Much of the route past this point is directly over snowfields. This presented a whole new set of issues. The day before I read a triplog about how a guy fell through into waist deep water. Well, with that vision in my mind I stumbled upon the first of many cavities in the snow fields that harbored raging water. Now, not only would a spill into one of these end your summit attempt it very well could end you. If you were sucked down under the snow I can’t imagine any sort of positive outcome to that situation.

I reached Trail Camp a little before sunrise. I strapped on my crampons, pulled out my axe, and started weaving my way up the chute. The sunrise was breathtaking; just like the climb. The snow was crisp and firm making the traction easy to be had. Oxygen was the rare commodity and I fell into a routine of a few steps followed by a rest period and a few breaths. The chute took forever and a day. I managed to catch up to a couple groups, who had mercilessly been sending chunks of snow down on me throughout, right near the top. We chatted a bit about the conditions and then parted ways.

From Trail Crest to the summit the trail is basically clear. I really had to mentally force myself through this section. The altitude hit me like a ton of bricks. It wasn’t in a headache or nausea kind of way; just in a way that sapped all energy and desire to continue. This is what I came for, although I didn’t want to deal with it. I just focused on the summit hut. I went when I could, I stopped when I had to. It was slow going, but eventually I reached the base of the plateau. Typically, the main trail sweeps around the western side of the plateau but with the snow the chosen way was climbing the boulder field of the southern face (I hope my sense of direction is accurate).

The summit hut had its door blown off this winter. Inside, from the ground to the roof, was snow. I am pretty amazed that a couple people were able to survive in there, overnight, a few weeks back.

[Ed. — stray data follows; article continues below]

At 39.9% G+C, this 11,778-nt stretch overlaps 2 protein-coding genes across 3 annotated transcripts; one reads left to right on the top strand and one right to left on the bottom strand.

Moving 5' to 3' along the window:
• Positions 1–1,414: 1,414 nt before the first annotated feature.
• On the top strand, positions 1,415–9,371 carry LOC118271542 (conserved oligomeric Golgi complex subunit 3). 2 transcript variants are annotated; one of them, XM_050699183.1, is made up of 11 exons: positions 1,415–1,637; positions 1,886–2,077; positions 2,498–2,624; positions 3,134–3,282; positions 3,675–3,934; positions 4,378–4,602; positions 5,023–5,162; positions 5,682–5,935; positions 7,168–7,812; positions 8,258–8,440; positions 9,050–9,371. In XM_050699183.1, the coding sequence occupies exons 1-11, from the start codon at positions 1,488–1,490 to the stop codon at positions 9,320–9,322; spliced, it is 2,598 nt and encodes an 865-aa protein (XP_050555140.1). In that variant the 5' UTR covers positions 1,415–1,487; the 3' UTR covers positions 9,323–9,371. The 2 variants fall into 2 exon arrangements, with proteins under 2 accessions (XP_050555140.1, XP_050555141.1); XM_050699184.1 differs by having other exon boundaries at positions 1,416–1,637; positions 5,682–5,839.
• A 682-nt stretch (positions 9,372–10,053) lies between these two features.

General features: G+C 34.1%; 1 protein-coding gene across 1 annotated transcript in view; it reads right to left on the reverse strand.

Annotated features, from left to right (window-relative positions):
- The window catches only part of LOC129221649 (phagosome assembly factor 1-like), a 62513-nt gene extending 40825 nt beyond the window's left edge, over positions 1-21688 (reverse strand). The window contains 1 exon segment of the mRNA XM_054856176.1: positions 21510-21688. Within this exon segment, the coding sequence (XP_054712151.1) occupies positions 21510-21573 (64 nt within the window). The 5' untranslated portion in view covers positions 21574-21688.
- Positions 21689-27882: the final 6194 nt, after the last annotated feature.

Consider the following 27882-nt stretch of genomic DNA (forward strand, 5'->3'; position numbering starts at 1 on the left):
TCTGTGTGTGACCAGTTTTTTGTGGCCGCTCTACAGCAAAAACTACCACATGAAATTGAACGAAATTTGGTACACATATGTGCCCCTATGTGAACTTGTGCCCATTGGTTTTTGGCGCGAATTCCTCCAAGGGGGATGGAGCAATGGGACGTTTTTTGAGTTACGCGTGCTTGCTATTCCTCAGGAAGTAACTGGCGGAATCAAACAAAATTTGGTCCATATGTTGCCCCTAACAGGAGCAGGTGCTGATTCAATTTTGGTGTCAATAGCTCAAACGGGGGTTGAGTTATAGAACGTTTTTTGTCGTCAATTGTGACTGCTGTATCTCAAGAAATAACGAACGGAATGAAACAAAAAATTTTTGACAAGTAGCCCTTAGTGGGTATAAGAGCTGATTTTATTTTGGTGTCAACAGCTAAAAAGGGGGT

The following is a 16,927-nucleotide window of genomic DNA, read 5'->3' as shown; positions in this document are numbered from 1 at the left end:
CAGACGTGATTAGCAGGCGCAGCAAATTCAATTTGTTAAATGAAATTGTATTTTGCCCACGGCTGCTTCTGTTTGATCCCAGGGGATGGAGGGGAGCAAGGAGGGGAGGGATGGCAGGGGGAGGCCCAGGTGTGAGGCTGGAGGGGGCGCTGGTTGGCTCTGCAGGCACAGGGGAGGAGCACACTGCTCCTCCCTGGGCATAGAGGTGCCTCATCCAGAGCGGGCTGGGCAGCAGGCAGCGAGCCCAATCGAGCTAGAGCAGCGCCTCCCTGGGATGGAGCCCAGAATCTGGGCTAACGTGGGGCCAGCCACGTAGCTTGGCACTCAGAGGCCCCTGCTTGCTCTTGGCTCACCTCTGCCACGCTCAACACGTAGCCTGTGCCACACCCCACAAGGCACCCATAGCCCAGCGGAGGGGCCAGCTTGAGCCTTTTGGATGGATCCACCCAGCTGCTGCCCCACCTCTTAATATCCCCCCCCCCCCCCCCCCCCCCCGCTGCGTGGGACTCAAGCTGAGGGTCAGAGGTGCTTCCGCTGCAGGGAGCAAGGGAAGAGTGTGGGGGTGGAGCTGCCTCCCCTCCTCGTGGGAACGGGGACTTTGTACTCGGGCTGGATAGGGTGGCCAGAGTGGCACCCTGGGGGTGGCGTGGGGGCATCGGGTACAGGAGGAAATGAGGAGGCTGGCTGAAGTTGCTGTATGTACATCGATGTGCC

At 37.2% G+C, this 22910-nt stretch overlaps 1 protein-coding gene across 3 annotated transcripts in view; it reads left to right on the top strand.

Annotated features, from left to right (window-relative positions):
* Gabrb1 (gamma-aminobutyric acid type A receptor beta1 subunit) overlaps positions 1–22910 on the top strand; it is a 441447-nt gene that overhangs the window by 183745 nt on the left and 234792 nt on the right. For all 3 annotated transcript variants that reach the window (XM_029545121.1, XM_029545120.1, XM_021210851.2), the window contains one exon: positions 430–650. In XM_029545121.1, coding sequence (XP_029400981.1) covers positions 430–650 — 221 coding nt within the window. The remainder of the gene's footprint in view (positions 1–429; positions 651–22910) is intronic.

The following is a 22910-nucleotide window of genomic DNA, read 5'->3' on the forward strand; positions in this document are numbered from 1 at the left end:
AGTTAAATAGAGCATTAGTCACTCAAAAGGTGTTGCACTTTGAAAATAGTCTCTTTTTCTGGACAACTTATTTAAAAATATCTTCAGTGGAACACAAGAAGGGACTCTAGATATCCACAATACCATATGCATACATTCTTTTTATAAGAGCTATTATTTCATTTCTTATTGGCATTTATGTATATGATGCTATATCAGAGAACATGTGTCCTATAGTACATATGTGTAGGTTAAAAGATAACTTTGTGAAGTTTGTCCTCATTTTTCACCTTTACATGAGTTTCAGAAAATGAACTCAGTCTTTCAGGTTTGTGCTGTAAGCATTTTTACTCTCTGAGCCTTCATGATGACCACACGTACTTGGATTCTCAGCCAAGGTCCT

I made it back down to Trail Crest and had a decision to make; either glissade down the chute or plunge step. I decided to plunge step to play it safe. It is remarkable how fast the descent is compared to the ascent.

Upon reaching Trail Camp I ran out of water. I had brought up a full Camelbak of 100oz. I pulled up the lake and got out my filter. Turns out (and I should have tested this beforehand) that my filter was busted. So I was left with either no water or drinking unfiltered water. I chose the unfiltered water approach on the assumption that I could make 6 miles before my intestines exploded. With all the water out there I figured my odds were good. Going on a day and a half later and my stomach still doesn’t hate me.

Just below Trail Camp I bumped into a solo SAR member from Inyo County SAR. We chatted for a good amount of time about what I saw, how far I made it, my gear, etc. Apparently with all of the tragedies that have already transpired this year on Whitney they are out trying to do preventative work.
The stream crossings that were troublesome in the early morning hours were downright terrifying during the midday melt period. Thankfully I made it through them all but I am not so sure it isn’t just dumb luck.

Overall, my 4th ascent of Whitney was my most challenging to date. The conditions out there were no joke, but more importantly, the mental aspect of it was tough. It is really easy to keep going when it is a new peak, trail, etc; but when it is something you’ve seen before, it can become easy to throw in the towel when the going gets tough. The lessons and experience garnered from this adventure will last me a lifetime.